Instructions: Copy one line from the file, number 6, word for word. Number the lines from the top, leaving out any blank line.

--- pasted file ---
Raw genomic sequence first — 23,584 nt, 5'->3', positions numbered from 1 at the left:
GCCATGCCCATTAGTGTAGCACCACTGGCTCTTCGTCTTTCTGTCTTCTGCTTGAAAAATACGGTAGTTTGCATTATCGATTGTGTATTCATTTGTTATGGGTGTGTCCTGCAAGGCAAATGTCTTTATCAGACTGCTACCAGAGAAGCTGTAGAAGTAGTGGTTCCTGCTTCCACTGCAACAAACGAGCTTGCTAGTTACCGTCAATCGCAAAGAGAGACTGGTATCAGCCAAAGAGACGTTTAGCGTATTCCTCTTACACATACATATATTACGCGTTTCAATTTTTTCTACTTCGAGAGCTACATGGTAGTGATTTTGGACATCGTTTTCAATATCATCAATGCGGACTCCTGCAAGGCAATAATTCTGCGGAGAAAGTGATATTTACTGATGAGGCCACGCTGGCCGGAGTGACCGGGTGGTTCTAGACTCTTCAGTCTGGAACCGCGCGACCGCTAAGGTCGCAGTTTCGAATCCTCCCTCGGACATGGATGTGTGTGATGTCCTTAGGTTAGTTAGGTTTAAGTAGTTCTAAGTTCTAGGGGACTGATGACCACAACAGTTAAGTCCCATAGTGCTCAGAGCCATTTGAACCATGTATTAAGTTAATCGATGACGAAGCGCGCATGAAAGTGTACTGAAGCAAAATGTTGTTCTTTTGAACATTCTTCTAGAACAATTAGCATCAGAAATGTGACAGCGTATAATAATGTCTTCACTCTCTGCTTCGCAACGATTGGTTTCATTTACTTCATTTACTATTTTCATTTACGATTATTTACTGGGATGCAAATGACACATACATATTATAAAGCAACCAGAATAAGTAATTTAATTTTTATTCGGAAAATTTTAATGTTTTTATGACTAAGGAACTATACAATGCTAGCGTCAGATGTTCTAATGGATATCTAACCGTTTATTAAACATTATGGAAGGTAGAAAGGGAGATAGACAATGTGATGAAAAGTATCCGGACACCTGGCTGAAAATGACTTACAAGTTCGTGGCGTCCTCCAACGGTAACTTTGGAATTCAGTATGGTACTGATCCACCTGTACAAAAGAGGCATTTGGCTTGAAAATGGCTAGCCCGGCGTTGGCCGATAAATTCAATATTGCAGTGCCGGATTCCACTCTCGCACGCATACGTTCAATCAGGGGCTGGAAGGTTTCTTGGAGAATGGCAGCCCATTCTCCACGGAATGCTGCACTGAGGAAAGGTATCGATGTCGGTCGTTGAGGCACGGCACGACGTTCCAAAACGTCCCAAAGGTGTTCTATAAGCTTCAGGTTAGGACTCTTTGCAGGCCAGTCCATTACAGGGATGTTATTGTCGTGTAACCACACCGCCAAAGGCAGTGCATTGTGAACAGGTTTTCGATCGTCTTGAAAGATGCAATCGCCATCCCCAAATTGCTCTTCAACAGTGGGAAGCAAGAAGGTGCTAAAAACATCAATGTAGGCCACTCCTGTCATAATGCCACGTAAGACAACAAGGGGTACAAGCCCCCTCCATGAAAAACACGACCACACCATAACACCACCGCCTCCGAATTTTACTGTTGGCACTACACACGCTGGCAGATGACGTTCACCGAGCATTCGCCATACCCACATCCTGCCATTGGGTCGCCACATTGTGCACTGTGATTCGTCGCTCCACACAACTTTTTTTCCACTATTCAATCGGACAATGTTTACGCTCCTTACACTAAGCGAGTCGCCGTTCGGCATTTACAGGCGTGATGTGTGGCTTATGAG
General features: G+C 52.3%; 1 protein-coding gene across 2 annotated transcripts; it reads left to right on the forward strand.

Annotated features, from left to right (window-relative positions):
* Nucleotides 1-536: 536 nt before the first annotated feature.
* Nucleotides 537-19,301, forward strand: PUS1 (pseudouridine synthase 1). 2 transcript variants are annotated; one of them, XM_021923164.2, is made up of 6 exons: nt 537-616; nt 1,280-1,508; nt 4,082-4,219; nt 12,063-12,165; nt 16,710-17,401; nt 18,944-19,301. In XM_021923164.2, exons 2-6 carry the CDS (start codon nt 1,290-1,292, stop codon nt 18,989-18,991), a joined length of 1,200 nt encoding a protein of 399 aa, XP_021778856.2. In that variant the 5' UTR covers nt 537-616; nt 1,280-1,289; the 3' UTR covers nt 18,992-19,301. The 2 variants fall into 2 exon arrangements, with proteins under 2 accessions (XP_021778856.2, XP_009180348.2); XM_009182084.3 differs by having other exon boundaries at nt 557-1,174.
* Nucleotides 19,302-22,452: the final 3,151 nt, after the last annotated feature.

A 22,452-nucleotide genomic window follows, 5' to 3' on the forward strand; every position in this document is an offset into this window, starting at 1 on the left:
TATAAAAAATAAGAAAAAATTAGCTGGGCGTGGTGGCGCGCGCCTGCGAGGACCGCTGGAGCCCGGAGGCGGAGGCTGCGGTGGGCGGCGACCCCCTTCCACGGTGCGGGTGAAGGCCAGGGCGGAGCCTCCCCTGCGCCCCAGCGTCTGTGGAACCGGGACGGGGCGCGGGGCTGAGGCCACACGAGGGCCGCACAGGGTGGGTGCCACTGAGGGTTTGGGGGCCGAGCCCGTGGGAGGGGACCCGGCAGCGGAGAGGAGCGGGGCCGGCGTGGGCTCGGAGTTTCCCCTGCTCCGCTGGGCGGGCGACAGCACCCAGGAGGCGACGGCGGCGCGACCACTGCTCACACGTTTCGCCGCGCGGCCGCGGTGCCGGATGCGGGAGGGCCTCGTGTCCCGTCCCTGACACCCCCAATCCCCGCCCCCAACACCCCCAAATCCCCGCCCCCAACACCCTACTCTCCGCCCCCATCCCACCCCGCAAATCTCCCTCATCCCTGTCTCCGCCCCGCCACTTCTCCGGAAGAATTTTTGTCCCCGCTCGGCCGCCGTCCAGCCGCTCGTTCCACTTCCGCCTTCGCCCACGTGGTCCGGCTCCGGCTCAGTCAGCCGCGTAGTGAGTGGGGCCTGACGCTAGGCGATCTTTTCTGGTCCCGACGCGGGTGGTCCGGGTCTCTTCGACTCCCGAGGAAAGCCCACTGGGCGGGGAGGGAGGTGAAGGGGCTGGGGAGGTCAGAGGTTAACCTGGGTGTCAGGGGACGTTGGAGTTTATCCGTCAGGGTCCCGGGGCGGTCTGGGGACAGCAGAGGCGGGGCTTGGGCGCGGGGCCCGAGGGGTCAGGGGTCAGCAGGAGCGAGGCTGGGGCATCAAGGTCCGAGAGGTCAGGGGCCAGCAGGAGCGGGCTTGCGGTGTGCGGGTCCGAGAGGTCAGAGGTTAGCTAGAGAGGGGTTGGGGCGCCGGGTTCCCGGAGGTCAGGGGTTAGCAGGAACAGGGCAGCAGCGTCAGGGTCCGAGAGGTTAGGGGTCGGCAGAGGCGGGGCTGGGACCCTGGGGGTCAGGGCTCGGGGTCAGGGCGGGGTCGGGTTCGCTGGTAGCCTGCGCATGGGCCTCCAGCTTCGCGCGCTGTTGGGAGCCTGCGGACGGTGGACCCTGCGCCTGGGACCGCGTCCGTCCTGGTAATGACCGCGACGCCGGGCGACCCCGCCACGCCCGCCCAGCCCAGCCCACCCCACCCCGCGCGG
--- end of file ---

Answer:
* Nucleotides 537-19,301, forward strand: PUS1 (pseudouridine synthase 1). 2 transcript variants are annotated; one of them, XM_021923164.2, is made up of 6 exons: nt 537-616; nt 1,280-1,508; nt 4,082-4,219; nt 12,063-12,165; nt 16,710-17,401; nt 18,944-19,301. In XM_021923164.2, exons 2-6 carry the CDS (start codon nt 1,290-1,292, stop codon nt 18,989-18,991), a joined length of 1,200 nt encoding a protein of 399 aa, XP_021778856.2. In that variant the 5' UTR covers nt 537-616; nt 1,280-1,289; the 3' UTR covers nt 18,992-19,301. The 2 variants fall into 2 exon arrangements, with proteins under 2 accessions (XP_021778856.2, XP_009180348.2); XM_009182084.3 differs by having other exon boundaries at nt 557-1,174.